The causes and consequences of gangland violence in the Republic of Ireland
Nova Science Publishers
While the Republic of Ireland is a relatively peaceful country, with a homicide rate significantly lower than the global average, it has experienced a number of violent feuds between criminal gangs. This chapter will explore the consequences and causes of these gangland feuds. While gangland feuding is often identified as a form of systematic drug market violence, this chapter argues that the roots of feuding can be found in a historical context of colonialism combined with the contemporary decline in traditional working-class jobs, at a time of increased pressure to exhibit the trappings of the financial success of the family. It is argued that feuding is concentrated in small pockets of economically disadvantaged urban areas where alternative sources of income are, or were, scarce and violent subcultures have emerged. The second half of the chapter identifies some of the significant psychological, physical and social harms which have inflicted family members involved in the feuds, local communities and the Republic of Ireland itself. It has been suggested that the long-term impact of these feuds may be felt when children who are raised in these contexts, experience multiple forms of trauma, and grow into adults themselves in the absence of pro-social supports.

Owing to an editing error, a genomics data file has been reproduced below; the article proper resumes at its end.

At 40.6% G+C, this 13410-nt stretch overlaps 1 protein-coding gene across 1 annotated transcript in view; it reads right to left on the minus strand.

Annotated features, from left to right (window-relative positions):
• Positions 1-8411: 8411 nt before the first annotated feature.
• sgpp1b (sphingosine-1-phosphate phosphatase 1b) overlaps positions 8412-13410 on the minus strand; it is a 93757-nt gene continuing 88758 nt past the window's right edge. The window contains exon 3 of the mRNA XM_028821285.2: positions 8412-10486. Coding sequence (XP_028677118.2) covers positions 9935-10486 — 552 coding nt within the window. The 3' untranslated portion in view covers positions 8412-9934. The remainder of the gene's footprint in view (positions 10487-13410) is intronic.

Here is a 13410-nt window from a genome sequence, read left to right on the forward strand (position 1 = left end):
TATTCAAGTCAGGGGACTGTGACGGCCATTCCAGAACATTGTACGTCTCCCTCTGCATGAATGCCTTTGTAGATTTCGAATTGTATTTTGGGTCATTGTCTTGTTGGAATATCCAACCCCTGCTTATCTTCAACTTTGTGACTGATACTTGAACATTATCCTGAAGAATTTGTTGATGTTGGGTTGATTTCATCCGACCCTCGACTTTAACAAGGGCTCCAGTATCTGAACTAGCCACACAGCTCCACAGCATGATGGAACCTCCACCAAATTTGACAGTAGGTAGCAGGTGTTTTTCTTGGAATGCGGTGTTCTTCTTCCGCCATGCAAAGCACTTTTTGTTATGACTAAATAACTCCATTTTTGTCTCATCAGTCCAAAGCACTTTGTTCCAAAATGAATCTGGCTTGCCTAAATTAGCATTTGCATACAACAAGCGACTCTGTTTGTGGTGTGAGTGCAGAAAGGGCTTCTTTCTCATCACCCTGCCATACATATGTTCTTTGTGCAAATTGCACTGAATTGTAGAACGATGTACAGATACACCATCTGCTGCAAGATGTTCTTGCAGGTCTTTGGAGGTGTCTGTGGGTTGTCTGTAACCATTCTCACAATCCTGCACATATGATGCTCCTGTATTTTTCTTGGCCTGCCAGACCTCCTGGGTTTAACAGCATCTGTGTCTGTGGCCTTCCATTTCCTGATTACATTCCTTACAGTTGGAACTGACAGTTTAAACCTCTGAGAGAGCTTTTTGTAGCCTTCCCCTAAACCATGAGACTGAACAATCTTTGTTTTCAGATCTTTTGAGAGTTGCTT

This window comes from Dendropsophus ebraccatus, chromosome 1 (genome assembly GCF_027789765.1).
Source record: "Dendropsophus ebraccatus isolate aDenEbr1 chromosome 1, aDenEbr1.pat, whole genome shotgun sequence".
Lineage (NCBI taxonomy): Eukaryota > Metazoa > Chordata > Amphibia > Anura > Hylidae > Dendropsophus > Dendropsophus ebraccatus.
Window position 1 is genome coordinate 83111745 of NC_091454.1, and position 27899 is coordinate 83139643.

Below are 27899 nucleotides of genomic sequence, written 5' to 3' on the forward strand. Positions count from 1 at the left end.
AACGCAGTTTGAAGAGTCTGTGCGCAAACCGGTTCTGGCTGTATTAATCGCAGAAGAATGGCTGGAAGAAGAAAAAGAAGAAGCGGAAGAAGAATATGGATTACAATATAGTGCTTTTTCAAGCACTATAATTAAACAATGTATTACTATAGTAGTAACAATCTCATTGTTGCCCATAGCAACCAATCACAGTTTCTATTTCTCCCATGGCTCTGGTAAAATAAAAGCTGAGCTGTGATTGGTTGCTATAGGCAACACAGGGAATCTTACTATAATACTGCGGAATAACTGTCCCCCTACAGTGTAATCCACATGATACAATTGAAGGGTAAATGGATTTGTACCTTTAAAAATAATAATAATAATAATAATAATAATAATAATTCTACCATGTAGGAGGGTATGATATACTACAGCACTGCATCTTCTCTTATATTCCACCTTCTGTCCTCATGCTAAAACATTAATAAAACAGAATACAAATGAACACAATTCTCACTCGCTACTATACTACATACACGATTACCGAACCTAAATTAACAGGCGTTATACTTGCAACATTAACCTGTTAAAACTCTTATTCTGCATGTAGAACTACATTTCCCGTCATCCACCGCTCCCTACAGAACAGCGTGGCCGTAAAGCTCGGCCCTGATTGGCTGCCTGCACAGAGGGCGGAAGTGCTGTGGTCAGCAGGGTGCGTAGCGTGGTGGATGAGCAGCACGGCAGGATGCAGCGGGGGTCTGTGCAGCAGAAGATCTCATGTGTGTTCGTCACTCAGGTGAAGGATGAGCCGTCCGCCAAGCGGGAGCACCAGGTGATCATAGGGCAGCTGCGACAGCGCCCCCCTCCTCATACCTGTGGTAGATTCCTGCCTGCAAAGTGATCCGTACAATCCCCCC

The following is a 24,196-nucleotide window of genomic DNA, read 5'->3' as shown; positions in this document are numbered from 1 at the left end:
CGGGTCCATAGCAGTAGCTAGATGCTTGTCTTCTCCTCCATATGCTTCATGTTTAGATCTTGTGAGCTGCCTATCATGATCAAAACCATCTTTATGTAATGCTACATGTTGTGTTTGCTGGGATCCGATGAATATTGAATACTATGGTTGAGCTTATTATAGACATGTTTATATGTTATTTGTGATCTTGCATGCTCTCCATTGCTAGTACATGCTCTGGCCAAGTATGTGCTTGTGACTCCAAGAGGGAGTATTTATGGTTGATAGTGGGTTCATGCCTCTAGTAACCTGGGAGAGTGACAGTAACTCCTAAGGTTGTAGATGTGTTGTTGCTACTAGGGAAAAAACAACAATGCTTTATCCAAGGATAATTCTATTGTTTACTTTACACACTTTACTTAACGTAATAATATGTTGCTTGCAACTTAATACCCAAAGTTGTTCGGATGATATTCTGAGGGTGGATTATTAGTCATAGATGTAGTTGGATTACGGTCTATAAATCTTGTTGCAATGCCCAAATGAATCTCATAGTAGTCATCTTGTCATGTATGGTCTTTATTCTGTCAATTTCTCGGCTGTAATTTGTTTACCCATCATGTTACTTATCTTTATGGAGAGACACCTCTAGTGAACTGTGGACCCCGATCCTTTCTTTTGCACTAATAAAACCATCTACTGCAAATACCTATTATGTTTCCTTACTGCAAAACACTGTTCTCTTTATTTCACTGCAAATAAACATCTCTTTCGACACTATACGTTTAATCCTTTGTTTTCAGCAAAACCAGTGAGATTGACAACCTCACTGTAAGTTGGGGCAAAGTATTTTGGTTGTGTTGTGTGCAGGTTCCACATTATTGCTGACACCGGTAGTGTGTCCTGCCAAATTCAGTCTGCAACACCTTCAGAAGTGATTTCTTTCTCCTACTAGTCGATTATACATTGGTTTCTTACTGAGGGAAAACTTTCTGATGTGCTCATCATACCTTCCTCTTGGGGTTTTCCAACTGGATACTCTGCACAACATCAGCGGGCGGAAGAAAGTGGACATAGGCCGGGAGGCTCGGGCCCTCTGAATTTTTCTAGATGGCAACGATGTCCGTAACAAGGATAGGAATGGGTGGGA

Feud , Dublin , Illicit drug markets , Limerick , Transnational Feud
Windle, J. (2019) 'The Causes and Consequences of Gangland Violence in the Republic of Ireland', in Lombardo, R. M. (ed.) Organized Crime: Causes and Consequences, Hauppauge, NY: Nova Science Publishers. isbn: 978-1-53615-864-9
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